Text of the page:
“Altesino in the far north of the Montalcino zone has long been a standard-bearer for Montalcino.” – Jancis Robinson on Altesino, JancisRobinson.com, April 2007
Brunello stands out from other Sangiovese-based Tuscan reds, such as Chianti and Vino Nobile di Montepulciano. Perhaps this is because it is made from a single Brunello clone of Sangiovese, while the others are blends of multiple Sangiovese clones.
For the better part of the last century, however, Montalcino was a poor Tuscan town, known best for Moscadello dessert wines and neglected vineyards. Altesino is among a handful of Brunello producers who pushed for increased quality and recognition in the 1970s and 1980s, revolutionizing the region entirely. After purchasing his property in 1970, Giulio Consonno and his collaborators began several years of experimentation. They were convinced that the strict aging requirements for Brunello di Montalcino were preventing them from making the best wine they could. The found that the strong, tannic wines obtained from their grapes do not show their best potential when subjected to 3 1/2 years of aging in bottle. Instead, putting these same wines into small French oak cooperage for shorter periods of time brought out the fruit, softened the tannins and resulted in perfectly balanced wines. A string of classic wines followed, and Altesino established a style characterized by finesse, elegance and rich, vibrant fruit tones.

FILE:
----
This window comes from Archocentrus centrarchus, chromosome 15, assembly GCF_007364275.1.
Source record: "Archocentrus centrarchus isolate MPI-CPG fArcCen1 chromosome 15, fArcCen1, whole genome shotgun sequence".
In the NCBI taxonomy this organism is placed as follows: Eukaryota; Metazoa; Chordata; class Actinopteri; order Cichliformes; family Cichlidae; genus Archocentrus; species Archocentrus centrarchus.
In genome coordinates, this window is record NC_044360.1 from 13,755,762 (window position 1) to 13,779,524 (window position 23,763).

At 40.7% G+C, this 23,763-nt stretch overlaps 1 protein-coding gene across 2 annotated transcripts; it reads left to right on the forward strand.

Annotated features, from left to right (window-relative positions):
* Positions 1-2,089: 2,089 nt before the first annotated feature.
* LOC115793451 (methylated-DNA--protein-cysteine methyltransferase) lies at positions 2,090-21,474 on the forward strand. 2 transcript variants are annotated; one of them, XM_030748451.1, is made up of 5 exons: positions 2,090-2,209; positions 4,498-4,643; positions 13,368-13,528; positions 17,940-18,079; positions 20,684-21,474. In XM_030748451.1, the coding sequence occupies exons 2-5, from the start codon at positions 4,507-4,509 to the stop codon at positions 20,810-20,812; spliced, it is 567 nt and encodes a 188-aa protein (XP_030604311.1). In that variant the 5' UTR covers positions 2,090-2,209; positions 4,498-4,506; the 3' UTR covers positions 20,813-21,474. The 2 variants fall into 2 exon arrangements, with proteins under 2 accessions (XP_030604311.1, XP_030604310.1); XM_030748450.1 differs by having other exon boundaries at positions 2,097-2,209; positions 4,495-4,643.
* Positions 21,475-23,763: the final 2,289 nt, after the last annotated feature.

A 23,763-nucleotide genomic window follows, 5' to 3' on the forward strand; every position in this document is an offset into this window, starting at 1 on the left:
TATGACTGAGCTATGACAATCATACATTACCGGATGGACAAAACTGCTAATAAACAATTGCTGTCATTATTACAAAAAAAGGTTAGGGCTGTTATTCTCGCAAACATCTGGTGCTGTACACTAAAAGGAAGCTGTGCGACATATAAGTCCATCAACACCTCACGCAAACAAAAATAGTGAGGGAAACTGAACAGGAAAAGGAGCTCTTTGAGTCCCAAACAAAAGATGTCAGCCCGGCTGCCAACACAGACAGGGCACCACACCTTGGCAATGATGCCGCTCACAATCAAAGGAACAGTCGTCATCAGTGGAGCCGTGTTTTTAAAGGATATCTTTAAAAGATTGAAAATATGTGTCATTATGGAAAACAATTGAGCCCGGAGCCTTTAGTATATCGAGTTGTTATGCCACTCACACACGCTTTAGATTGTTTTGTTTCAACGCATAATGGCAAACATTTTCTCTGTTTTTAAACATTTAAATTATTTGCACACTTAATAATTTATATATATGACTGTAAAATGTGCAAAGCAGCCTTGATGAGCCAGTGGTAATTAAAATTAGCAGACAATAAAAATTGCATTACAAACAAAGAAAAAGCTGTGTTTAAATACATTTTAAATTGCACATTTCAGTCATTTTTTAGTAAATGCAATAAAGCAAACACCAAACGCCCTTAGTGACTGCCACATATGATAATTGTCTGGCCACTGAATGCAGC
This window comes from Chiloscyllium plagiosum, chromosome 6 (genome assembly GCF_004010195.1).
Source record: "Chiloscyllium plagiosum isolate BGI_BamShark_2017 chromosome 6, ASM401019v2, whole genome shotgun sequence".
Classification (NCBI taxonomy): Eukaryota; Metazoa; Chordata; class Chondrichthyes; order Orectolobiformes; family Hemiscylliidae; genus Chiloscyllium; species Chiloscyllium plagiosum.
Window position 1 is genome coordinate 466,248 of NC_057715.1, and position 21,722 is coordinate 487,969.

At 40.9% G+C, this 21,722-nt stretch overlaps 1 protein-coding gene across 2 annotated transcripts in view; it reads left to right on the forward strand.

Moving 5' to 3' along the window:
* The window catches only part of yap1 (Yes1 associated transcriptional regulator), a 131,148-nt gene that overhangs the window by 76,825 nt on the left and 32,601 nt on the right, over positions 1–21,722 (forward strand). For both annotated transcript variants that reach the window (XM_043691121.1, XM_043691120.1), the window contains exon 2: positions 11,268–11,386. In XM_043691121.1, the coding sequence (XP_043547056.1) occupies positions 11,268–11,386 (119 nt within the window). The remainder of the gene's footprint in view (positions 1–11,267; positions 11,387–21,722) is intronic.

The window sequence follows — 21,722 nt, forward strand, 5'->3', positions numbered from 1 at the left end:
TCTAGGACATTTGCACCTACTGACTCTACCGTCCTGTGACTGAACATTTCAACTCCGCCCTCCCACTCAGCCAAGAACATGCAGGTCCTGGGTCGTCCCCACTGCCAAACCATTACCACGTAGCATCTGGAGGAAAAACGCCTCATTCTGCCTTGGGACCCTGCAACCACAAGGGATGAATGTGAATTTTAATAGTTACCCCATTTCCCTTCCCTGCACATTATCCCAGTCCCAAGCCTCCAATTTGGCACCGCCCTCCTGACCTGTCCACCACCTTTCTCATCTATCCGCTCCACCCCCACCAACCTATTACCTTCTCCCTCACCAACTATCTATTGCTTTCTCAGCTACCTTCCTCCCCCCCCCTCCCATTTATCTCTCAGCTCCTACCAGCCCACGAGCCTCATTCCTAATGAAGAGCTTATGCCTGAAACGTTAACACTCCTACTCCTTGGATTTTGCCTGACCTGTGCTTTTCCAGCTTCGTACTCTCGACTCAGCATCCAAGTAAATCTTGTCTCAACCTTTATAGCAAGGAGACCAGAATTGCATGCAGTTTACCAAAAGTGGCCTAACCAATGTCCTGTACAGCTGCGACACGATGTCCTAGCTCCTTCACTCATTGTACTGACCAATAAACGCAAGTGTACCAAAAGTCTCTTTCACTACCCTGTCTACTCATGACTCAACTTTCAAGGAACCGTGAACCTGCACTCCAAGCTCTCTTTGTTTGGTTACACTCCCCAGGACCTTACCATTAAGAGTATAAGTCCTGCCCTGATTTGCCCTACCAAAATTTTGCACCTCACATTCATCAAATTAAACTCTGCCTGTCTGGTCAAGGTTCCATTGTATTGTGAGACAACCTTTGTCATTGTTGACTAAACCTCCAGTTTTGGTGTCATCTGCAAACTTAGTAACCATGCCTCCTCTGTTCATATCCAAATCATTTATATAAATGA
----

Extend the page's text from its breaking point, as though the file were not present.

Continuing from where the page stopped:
In 2002, the winery changed hands. New owner Elisabetta Gnudi Angelini maintains the traditions that elevate Altesino’s wine while improving function and equipment in the cellar: “Altesino is very traditional. It doesn’t follow fashions. You have the best piece of land in Montalcino — Montosoli — why should we change the wine? We have a jewel, something unique.”
“Altesino is one of the most consistent Brunello producers going. Its white label “normale” is almost always an outstanding bottle and drinks very well young. However, Altesino’s single-vineyard Brunello, Montosoli, is the legend-maker for the estate. Located on the north side of Montalcino, the slightly more than 11-acre Montosoli is one of the most beautiful hillside vineyards in Italy, with near-perfect exposure to the sun ensuring optimum fruit ripeness. Made only in top vintages, it is a racy, powerfully structured red that needs years of bottle age to fulfill its potential. Altesino’s Brunello Riserva can also be top-notch.” – Wine Spectator, “The Cream of the Crop”, July 2007